[arin-ppml] Policy Proposal 125: Efficient Utilization of IPv4 Requires Dual-Stack

Leo Bicknell bicknell at ufp.org
Fri Dec 3 11:10:22 EST 2010

In a message written on Fri, Dec 03, 2010 at 10:28:18AM -0500, ARIN wrote:
> When addresses are used to provide an Internet facing service, the
> service must be fully IPv6 accessible (if you deploy an A record, you
> must also have a AAAA record, and both must answer).

There's a rather large loophole here.

If I don't do DNS for the service I deploy, I don't have to dual
stack.  No A, no AAAA.  I would expect, for instance, that many
end-user providers might chose to not do any DNS for a residential
user if it got them out of providing IPv6.

There is also the problem that some folks may prefer to deploy
www.foo.com (A record) and ipv6.foo.com (AAAA record) for now, even
if fully dual stacked at L3.  This policy would seem to penalize
those fully dual stacked folks, simply becaue they use two DNS

In short, ARIN doesn't play in DNS, and it's one step removed from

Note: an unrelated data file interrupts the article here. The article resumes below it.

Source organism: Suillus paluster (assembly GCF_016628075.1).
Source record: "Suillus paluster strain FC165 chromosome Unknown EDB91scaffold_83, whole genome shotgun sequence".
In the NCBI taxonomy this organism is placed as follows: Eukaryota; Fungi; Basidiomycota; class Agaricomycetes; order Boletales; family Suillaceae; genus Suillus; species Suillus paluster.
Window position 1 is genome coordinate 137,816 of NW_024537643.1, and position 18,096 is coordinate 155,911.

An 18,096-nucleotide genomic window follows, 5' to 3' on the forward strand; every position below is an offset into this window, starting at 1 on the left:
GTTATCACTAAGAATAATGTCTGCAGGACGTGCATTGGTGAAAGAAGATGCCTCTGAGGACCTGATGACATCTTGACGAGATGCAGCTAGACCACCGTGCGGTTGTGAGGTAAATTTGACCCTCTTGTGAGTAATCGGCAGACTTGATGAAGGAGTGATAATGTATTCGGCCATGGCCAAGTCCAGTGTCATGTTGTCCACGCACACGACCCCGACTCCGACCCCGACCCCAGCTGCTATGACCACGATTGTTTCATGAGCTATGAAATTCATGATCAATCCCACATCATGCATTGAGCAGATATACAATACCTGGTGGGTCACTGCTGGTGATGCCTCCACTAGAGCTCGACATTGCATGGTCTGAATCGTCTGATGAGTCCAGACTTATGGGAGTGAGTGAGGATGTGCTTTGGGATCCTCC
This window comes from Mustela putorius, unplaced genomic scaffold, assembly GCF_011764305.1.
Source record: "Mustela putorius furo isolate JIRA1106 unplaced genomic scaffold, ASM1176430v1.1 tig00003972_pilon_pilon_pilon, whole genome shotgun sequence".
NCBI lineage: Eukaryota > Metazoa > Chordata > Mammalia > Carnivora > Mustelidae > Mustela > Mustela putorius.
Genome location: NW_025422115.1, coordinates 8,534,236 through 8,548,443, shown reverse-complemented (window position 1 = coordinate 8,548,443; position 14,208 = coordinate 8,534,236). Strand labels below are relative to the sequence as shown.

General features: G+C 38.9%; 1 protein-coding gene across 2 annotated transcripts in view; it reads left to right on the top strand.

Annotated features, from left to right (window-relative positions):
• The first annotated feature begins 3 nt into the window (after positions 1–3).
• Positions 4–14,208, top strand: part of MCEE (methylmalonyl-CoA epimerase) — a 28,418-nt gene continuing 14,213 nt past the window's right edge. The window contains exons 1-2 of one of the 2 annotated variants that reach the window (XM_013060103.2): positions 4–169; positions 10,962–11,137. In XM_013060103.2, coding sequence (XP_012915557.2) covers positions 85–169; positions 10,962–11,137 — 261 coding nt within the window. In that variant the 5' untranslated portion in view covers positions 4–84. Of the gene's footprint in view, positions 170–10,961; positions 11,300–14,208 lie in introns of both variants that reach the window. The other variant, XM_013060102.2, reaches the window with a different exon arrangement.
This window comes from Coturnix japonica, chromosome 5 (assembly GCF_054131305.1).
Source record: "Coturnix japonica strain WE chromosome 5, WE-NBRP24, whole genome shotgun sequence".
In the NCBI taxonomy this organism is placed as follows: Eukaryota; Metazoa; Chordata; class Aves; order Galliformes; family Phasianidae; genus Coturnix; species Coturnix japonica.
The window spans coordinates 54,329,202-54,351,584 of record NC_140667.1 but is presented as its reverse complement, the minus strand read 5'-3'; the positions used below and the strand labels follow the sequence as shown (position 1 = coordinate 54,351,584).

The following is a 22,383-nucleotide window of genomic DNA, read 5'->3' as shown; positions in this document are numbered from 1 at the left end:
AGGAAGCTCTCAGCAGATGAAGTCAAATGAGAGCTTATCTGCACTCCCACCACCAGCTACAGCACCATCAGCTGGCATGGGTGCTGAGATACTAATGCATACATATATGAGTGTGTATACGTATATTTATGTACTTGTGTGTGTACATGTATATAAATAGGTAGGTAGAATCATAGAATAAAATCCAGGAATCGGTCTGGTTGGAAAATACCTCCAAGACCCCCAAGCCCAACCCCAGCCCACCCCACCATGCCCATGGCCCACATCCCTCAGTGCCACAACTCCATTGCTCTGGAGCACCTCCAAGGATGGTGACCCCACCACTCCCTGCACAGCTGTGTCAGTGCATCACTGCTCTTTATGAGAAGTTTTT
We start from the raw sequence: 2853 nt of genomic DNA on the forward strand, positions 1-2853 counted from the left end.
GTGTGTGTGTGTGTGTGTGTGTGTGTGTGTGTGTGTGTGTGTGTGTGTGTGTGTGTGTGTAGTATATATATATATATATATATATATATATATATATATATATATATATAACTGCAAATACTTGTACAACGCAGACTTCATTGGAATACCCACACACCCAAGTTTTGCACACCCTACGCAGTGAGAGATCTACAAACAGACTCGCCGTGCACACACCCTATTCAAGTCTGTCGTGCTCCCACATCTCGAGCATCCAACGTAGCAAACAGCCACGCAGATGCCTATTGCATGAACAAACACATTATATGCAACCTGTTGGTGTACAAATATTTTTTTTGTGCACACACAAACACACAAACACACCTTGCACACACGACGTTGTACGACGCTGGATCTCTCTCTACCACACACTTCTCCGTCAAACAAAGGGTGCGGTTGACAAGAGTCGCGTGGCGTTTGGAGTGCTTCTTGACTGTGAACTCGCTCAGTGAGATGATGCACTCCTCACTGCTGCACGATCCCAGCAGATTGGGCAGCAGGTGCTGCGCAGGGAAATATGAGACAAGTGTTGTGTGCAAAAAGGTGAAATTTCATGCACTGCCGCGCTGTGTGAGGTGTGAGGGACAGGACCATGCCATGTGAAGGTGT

the issue at hand.  This policy needs to be written to insure the
L3 network is dual stacked, not that those addresses appear in a
service like DNS.

> In order to receive additional space end-users must provide detailed
> documentation demonstrating that at least 80% of their existing IPv4
> addresses are deployed on dual-stacked interfaces in accordance with
> section 4.1.3.

Here's where you may be on to something.  In a theoretical sense I
like the concept that you have to show 80% of your IPv4 layer 3
things are dual stacked with IPv6 layer 3 things on the same

The problem is, when we move out of the theoretical, I don't
understand how this has any meaningful effect.  We can't use such
a rule to prohibit assigning IPv6 space or we put people in a Catch
22.  We can use it to deny more IPv4 space, of which we'll be out
of the free pool before this policy can be implemented.

Thus the only result of this policy is to prevent people from buying
IPv4 space in the market (paid transfers, whatever) unless they are
dual stacked.   Except I thought the entire point of the market was
to give folks you couldn't/wouldn't/shouldn't dual stack a way out,
if perhaps an expensive one.

This would have been an excellent idea 5 years ago, with a phased
in dual-stack rate (20% the first year, 40% the second year, etc)
to encourage people to get dual-stacked before run out.  Now that
we are at run-out it doesn't seem to do anything useful to me, and
may undermine the primary purpose of the market.

       Leo Bicknell - bicknell at ufp.org - CCIE 3440
        PGP keys at http://www.ufp.org/~bicknell/
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